Public Records and Person Search

http://veromi.net (United States)
http://wink.com/ (International)
http://www.192.com (United Kingdom)
Telephone Directories

http://www.411.com (United States)
http://ixquick.com (International)
http://www.thephonebook.bt.com/publisha.content/en/search/residential/search.publisha (United Kingdom and Wales)
http://www.whitepages.com.au/resSearch.do (Australia)

And, if you are looking for old school friends, don't forget to check the various classmate search sites, many of which are listed on Cyndi's List's Finding People page.

If the above sites and tips do not meet your needs, you may also want to check out About.com's series of living people locator resources, starting with the About.com Top People Search Sites page.


NOTE: This section about LDS batch numbers was written for advanced researchers. If all this talk about batch numbers doesn't make sense to you, then just skip to the next section below, about genealogical meta search engines. You can always come back later when you reach a point of needing the information.

Why You Need Film or Batch Numbers

If you want to purchases copies of vital records which have been filmed by the Latter Day Saints Church, to order films that may contain records of interest to you, or to narrow your search at https://familysearch.org, identifying film numbers or batch numbers is essential, and using using one of the sites recommended later in this section can be quite helpful.

Note that if you want to view films or order photocopies of records which you have already identified from search results at the FamilySearch or FamilySearch Pilot site, you will not need to use the resources below. Your search results screens give you all the information you need to order films and photocopies. If you are still not sure how to fill out the form, you can email support@familysearch.org, or search the archives or ask for help from members of online genealogy forums and boards such as Rootsweb, RootsChat, or GenForum, and on Rootsweb mailing lists.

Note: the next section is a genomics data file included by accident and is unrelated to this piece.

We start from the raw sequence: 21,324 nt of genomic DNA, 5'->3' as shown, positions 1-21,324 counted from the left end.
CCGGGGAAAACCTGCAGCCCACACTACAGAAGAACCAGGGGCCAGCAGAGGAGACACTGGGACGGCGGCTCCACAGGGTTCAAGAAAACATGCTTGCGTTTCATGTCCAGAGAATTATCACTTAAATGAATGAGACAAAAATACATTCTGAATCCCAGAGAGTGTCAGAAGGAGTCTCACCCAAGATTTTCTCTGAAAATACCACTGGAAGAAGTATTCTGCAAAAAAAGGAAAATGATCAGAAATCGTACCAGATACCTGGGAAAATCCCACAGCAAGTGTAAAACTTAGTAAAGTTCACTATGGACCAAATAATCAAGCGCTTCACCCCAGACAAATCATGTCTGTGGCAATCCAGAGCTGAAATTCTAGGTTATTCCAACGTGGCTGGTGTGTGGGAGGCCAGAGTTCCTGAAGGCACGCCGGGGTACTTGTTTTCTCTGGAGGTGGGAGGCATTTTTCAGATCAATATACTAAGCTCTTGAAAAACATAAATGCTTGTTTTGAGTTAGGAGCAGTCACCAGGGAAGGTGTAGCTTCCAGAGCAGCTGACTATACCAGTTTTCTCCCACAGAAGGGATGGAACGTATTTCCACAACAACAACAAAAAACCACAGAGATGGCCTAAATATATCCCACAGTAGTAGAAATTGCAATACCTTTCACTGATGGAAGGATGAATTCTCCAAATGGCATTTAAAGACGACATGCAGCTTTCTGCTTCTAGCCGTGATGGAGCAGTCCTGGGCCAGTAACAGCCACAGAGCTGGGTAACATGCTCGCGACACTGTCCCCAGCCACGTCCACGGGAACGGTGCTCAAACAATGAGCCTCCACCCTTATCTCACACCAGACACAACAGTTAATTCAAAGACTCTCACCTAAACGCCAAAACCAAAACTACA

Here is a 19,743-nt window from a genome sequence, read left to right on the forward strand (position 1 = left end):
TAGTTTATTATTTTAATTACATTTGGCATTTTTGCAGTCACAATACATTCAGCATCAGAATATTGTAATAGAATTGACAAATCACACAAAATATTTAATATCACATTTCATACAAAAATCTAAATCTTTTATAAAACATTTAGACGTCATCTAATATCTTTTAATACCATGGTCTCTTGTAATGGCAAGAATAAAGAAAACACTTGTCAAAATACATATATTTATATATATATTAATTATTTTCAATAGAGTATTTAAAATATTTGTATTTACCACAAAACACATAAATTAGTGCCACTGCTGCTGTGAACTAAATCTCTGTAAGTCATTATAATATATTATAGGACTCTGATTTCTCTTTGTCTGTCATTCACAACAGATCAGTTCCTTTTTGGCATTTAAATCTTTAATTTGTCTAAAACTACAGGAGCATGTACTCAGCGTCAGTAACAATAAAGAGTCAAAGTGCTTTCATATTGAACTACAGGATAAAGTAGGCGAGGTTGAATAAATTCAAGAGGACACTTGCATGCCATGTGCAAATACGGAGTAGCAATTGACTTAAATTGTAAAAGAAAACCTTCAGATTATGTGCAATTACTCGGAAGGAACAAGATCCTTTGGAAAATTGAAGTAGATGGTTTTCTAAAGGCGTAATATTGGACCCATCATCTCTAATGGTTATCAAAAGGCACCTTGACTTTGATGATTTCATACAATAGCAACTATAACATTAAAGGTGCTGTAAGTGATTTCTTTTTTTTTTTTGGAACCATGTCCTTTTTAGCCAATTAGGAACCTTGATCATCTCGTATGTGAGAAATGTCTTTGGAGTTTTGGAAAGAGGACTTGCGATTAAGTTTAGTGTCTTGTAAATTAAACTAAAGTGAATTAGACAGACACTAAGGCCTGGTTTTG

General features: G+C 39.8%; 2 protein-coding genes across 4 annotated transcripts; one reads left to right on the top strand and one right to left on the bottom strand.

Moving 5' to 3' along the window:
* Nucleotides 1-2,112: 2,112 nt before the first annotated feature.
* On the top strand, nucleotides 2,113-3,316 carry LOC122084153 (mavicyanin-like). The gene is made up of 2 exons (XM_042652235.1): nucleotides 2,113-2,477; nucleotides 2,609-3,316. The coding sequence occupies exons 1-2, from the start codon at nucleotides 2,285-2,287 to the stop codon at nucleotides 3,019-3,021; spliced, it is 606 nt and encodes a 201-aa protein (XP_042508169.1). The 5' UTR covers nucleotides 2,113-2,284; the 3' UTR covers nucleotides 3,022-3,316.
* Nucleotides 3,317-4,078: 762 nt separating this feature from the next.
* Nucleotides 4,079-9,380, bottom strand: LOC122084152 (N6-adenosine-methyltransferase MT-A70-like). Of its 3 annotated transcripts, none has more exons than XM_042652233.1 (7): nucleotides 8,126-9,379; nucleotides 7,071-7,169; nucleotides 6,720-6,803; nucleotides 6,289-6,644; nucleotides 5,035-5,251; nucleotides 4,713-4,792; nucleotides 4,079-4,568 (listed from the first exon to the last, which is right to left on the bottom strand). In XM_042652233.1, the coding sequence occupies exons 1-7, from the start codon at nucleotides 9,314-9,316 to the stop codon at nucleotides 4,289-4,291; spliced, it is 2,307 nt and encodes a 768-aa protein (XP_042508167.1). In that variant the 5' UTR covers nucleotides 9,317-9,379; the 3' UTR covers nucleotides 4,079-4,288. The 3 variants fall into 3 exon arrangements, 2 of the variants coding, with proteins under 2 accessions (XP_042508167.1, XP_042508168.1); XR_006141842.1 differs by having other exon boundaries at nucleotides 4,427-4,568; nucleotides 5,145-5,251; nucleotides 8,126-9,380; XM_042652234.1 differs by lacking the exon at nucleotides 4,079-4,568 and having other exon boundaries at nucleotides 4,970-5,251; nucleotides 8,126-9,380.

What difference does it make whether you know anything about these batch numbers? If you know the batch number for the time frame and location where a vital event took place, you can use that to order copies of vital records which they are likely to have filmed. You can obtain a copy of the form, from the LDS site, for ordering photocopies from them on the following page. If the link does not work, then email support@familysearch.org to find out where they have moved the form. They have changed it's location often, and we are not always able to update the link quickly when that happens.


For more information about ordering vital record copies, see our ordering page, but also be sure to read the explanations by the sites listed below.

You also can use the batch number as a means of quickly narrowing your search results at https://familysearch.org to the exact time and place, if you know them. And, if you want to order films for viewing at a Family History Library (FHL), the batch number is what you need to place your order. Note that, unless the local FHL has that film on file, you will need to pay a processing fee to place your order, which was $6 as of June 2009. To locate the FHL nearest you, you can search the following page:


Finding Aids for Batch Numbers, FamilySearch and the IGI

There are quite a few webpages geared towards helping people find the information they need for using the LDS site and order services. If you do not find the first one you visit from the list below to be helpful, then do try another one of the websites mentioned below, as which site is the most helpful and user friendly seems to be a matter of personal taste.

But don't forget that you also have the option of looking for the film numbers yourself on the FamilySearch site. Instead of having to go through multiple screens to find it, you can use the following link to their search page to find listings of all films for any given location.


If you are having trouble getting a link to work that you have saved to your favorites or have bookmarked, which is for an old vital records database at Family Search, you might try hunting for it's replacement using our pages listing outmoded and defunct family search links.